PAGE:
CHICAGO (Reuters) - Tennessee on Thursday imposed restrictions on the use of dicamba, a flagship pesticide for Monsanto Co, becoming the fourth state to take action as problems spread over damage the weed killer causes to crops not genetically modified to withstand it.
Dicamba is sprayed by farmers on crops genetically modified to resist it but it has drifted, damaging vulnerable soybeans, cotton and other crops across the southern United States. Farmers have fought with neighbors over lost crops and brought lawsuits against dicamba producers.
Arkansas banned its use last week and Missouri, which initially halted dicamba spraying, has joined Tennessee with tight restrictions on when and in what weather spraying can be done. Kansas is investigating complaints.
"We've had damage across just about every acre of soybeans we farm in southeast Missouri," said Hunter Raffety, a farmer in Wyatt, Missouri. "In our small town, the azaleas, the ornamentals, people have lost their vegetable gardens. It's a big problem."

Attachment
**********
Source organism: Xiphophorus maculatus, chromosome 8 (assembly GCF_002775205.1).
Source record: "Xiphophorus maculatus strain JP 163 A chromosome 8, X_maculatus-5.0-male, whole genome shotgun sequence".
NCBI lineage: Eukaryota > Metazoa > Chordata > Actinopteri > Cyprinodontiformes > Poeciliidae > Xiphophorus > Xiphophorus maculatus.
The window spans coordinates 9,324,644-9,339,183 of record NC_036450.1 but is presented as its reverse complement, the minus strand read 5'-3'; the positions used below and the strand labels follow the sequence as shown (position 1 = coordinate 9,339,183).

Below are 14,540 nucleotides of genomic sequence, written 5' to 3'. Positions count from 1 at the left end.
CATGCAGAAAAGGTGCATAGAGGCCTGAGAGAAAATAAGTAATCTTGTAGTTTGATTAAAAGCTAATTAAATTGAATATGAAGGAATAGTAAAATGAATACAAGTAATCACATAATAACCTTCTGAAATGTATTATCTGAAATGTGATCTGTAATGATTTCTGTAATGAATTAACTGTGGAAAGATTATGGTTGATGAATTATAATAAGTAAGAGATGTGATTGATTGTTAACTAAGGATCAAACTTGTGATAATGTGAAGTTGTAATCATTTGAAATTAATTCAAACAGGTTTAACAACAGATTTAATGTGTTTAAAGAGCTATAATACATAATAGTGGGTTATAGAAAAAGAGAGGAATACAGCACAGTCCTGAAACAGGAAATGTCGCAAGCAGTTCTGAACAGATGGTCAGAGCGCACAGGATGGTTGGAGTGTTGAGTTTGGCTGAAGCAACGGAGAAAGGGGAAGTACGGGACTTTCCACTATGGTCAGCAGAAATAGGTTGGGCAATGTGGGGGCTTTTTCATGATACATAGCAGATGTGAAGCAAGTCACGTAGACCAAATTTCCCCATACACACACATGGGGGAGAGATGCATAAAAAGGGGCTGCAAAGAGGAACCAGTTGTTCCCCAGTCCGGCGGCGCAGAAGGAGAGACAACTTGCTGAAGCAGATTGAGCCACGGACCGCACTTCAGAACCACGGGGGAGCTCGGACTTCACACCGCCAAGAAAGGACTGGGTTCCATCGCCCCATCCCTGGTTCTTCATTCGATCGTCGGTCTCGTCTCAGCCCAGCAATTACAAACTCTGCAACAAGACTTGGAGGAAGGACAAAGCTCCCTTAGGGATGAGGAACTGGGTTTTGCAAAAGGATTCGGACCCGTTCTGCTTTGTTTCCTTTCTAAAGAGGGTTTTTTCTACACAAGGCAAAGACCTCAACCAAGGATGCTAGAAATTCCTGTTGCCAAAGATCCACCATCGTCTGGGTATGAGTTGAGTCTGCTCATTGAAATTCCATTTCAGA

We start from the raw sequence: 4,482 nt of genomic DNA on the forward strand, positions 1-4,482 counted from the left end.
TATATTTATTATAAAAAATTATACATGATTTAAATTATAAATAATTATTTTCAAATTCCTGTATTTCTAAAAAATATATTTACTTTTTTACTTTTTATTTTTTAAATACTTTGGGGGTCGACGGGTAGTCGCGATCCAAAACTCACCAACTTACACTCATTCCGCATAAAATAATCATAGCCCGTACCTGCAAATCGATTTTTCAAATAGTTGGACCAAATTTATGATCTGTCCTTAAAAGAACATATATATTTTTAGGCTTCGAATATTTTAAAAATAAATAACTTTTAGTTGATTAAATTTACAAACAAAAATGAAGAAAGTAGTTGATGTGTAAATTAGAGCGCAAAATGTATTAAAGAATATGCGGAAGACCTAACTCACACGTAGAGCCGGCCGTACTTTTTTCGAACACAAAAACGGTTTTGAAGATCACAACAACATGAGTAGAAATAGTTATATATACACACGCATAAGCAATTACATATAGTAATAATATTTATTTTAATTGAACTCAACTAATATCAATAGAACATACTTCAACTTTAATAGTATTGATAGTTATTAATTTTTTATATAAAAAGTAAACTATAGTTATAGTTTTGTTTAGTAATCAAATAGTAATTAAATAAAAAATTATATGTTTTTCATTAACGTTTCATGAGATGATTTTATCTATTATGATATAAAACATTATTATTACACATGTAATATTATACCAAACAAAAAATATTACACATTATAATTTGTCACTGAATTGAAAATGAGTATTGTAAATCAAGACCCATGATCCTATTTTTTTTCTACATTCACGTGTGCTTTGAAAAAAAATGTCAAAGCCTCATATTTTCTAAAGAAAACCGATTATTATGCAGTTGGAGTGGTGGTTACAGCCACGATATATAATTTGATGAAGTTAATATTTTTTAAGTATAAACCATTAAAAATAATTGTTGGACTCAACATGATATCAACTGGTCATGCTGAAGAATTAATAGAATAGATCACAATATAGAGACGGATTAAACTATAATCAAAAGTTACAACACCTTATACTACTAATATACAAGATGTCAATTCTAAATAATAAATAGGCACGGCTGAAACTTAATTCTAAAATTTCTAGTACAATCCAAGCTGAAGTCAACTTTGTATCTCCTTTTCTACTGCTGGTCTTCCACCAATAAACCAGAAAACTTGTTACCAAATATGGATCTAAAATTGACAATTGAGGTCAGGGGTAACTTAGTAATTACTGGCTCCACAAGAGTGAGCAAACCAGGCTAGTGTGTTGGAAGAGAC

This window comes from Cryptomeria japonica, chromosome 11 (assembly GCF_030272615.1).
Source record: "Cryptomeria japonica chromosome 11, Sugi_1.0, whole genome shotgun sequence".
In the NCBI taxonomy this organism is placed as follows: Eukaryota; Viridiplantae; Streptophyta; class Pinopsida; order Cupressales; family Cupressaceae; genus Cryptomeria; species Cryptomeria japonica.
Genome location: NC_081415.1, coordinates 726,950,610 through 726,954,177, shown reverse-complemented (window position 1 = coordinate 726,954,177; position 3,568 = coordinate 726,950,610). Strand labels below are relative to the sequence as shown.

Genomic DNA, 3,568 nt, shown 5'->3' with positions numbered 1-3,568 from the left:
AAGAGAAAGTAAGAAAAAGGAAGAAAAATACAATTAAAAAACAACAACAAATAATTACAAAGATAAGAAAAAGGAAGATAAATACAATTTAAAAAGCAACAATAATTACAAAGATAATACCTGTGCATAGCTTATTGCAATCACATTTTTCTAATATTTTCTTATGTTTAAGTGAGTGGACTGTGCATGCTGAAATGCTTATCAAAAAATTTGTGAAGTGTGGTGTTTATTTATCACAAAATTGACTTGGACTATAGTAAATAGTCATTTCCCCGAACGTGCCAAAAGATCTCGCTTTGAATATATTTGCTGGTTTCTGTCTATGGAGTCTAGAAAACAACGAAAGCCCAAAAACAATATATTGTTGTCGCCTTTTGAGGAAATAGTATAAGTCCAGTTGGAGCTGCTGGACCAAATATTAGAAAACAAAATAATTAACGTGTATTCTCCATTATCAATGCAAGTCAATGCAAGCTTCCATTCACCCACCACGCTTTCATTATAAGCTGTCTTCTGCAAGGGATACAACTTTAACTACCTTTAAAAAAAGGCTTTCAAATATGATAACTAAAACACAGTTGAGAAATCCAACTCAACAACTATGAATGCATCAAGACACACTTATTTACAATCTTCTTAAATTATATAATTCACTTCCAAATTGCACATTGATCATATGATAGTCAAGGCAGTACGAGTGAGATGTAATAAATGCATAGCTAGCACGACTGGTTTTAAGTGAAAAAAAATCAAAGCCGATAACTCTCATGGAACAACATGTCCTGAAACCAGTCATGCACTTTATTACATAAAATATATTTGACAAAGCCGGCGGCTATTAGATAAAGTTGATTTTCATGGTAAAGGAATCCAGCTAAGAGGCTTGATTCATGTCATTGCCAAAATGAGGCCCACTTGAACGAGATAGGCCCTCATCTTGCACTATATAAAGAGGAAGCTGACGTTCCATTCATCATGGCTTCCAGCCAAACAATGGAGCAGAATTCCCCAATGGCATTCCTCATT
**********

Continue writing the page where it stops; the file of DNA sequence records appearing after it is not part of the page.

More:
He suspects between 3,000 and 4,000 acres of soybeans on the 6,000 acres he and his family farm have sustained damage, evidenced by the leaves of plants constricting into cup-like shapes.
Monsanto, which said it has spent years working to make dicamba stickier and limit drift when it is sprayed, is campaigning to overturn the bans. It blames early-adoption headaches similar to wind drift and cross-contaminated farm equipment problems the company faced when it launched its popular Roundup Ready glyphosate-resistant crops two decades ago.
"In almost every technology in that first year there are kinks that you need to work out," Robb Fraley, Monsanto's chief technology officer, said on a news media call.
He said many of the dicamba issues are caused by farmers not following application labels, using contaminated equipment or buying older formulations of dicamba that are cheaper but more prone to drift.
The company, together with BASF SE and DuPont, which also produce dicamba-based weed killers, has agreed to additional safeguards for product use, Missouri Director of Agriculture Chris Chinn said in a statement.
The dicamba problem is the latest regulatory woe for Monsanto after California last month announced it would list glyphosate as a probable carcinogen in the state.
"It's not good for Monsanto - if anything, this is more likely to lead to lawsuits rather than additional sales," Jonas Oxgaard, an analyst with asset management firm Bernstein, said regarding the dicamba launch woes.